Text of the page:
And I will try the SE5 as the 2nd pass lith bath. It’s the bath I want to go work with in the future so what’s the point anyway with using the Easylith when I know I want to switch entirely anyway.

It’s a whole new world which I will go back to this afternoon. I hope the new tryouts will be a bit more of what I’m after. I’ll be using the paper Ilford MGW.1K and if I can find the time, also the MG ART 300. Agfa Neutol WA as 1st developer and SE5 as my second. I’ll reduce the bleaching time to about 1 minute to see what that changes. Anyway, not all at once 😉

An example of a bleached print before re-developing in lith

bleachedprint

Ilford MG ART 300
7s exposure time | no filter
AM6006 normal bw developing (BORING) | 1:30 minutes | 20 degrees Celsius

5_bw

Ilford MG ART 300
40s exposure time | no filter
Amaloco AM6006 normal bw developing | 1:30 minutes | 20 degrees Celsius

1st pass Easylith 1+1+24 | 1/2 Old Brown | 4:25 minutes | 30 degrees Celsius

19_1stpass

Ilford MG ART 300
7s exposure time | no filter
AM6006 | 3 minute sepia bleach
2nd pass Easylith 1+1+24 | + 1/2 old brown | +/- 30 degrees Celsius

Ilford MG ART 300
7s exposure time | no filter
Amaloco AM6006 normal bw developing | 1:30 minutes | 20 degrees Celsius

2nd pass Easylith 1+1+24 | 1/2 Old Brown | 8 minutes | 30 degrees Celsius

4_2ndpass

The rest of the images really isn’t worth posting. I don’t even know what to make of them..let alone make them into a comprehensive something. I’ll slowly back away now and lock myself up in the basement for some more juice 😉


Lith Prints: On the Nature of Daylight

The last two days I had finally had the evenings for myself! First time this year I could actually work on my own photos. Sometimes I think I ought to quit my job 😉

Not long before those evenings I also finally came around to developing some film I had laying around from last year. The contact prints made me wanna grab my lith paper so I did. The prints are untoned and so on, test prints actually to see which way this series would go on lith but I love them already. This will be continued but I felt like sharing them anyway with some more inspirational stuff.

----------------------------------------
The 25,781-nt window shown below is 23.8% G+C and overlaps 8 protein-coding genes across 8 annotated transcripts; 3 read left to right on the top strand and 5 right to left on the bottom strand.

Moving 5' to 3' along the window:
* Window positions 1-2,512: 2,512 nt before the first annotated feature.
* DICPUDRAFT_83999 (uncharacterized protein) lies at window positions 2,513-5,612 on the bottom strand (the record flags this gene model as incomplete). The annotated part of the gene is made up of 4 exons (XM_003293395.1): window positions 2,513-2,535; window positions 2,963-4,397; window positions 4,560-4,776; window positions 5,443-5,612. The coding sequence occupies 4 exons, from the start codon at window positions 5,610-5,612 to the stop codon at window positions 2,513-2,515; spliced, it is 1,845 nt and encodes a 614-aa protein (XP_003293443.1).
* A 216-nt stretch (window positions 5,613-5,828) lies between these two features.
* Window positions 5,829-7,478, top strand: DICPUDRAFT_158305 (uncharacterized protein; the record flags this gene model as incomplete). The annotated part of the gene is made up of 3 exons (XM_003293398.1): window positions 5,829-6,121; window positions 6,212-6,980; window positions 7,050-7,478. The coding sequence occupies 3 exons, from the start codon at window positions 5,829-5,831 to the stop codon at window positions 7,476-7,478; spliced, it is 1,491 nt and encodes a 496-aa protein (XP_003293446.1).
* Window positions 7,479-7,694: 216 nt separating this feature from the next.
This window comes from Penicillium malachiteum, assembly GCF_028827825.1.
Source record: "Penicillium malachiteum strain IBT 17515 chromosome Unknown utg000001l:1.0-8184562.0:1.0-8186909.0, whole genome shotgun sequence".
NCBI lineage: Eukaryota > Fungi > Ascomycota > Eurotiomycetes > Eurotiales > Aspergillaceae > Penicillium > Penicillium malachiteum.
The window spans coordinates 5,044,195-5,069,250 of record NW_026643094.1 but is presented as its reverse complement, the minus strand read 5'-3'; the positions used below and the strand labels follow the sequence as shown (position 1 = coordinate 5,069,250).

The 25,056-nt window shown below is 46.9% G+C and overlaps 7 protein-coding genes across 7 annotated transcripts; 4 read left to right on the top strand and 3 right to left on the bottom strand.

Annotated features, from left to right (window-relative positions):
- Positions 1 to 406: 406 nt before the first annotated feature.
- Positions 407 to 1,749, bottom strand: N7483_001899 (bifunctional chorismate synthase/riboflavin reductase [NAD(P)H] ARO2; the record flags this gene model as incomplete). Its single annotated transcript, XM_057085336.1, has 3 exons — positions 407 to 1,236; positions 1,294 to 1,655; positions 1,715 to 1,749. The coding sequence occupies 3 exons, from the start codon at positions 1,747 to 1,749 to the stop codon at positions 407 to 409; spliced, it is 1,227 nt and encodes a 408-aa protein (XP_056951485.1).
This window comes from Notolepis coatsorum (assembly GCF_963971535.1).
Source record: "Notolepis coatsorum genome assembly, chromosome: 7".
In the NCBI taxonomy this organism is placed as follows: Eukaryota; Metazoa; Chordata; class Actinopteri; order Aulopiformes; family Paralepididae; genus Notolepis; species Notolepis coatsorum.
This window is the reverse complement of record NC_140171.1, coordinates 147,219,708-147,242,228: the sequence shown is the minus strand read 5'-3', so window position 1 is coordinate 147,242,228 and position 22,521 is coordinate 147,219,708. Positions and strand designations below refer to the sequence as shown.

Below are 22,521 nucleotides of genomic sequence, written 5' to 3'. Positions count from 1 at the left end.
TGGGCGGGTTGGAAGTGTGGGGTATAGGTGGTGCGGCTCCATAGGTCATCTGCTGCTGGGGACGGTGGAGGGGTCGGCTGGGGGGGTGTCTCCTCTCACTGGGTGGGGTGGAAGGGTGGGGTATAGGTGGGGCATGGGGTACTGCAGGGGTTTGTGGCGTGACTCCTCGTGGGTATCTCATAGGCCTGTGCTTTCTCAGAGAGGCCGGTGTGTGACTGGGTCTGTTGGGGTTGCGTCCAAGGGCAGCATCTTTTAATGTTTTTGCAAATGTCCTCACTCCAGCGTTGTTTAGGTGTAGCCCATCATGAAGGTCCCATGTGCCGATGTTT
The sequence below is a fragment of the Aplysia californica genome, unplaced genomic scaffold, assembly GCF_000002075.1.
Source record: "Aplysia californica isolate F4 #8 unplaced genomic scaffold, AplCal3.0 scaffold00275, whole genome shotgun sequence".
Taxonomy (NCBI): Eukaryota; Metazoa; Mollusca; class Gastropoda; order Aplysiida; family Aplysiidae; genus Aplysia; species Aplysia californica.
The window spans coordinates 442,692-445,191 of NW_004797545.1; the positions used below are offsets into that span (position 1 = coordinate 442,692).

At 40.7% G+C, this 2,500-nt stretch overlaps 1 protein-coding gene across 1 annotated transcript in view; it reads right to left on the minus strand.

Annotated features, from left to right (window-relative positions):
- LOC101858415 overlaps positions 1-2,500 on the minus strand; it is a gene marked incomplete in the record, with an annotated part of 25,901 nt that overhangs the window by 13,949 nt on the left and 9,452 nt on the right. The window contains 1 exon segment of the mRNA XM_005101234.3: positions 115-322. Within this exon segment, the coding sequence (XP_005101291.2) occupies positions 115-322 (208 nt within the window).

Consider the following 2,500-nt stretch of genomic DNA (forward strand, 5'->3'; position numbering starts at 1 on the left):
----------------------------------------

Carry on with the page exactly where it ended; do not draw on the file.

Kodak T-Max 100 I Hasselblad 500C/M + 50mm CF FLE I Paper: Rollei Vintage 131 FB I Developer: Rollei Vintage Developer (Lith) 1+1+24 I Exposure: f5,6 5 sec I Development: about 7 min. 36 sec I Untoned

Kodak T-Max 100 I Hasselblad 500C/M + 50mm CF FLE I Paper: Rollei Vintage 131 FB I Developer: Rollei Vintage Developer (Lith) 1+1+24 I Exposure: f5,6 5 sec I Development: about 7 min. 35 sec I Untoned

Kodak T-Max 100 I Hasselblad 500C/M + 50mm CF FLE I Paper: Rollei Vintage 131 FB I Developer: Rollei Vintage Developer (Lith) 1+1+24 I Exposure: f5,6 5 sec I Development: about 8 min. 06 sec I Untoned

Kodak T-Max 100 I Hasselblad 500C/M + 50mm CF FLE I Paper: Rollei Vintage 131 FB I Developer: Rollei Vintage Developer (Lith) 1+1+24 I Exposure: f5,6 5 sec I Development: about 7 min. 20 sec I Untoned

Kodak T-Max 100 I Hasselblad 500C/M + 50mm CF FLE I Paper: Rollei Vintage 131 FB I Developer: Rollei Vintage Developer (Lith) 1+1+24 I Exposure: f5,6 5 sec I Development: about 7 min. 35 sec I Untoned

Kodak T-Max 100 I Hasselblad 500C/M + 50mm CF FLE I Paper: Rollei Vintage 131 FB I Developer: Rollei Vintage Developer (Lith) 1+1+24 I Exposure: f5,6 5 sec I Development: about 7 min. 35 sec I Untoned

The title of the series comes from Max Richter. I’m such a big fan of his work. He made a remix of his original song combined with the lyrics of Dinah Washington’s song dating from 1960.

“This bitter Earth
Well, what fruit it bears?

Ooooh
This bitter Earth

And if my life
Is like the dust
Oooh, that hides
The glow of a rose
What good am I?
Heaven only knows.

Lord, this bitter Earth
Yes, can be so cold
Today you’re young
Too soon, you’re old
But while a voice
Within me cries
I’m sure someone may answer my call.

And this bitter Earth
Ooooh, may not
Ooooh, be so bitter
After all.

This bitter Earth
Lord, this bitter Earth
What good is love
Mmmm, that no one shares?

And if my life
Is like the dust
That hides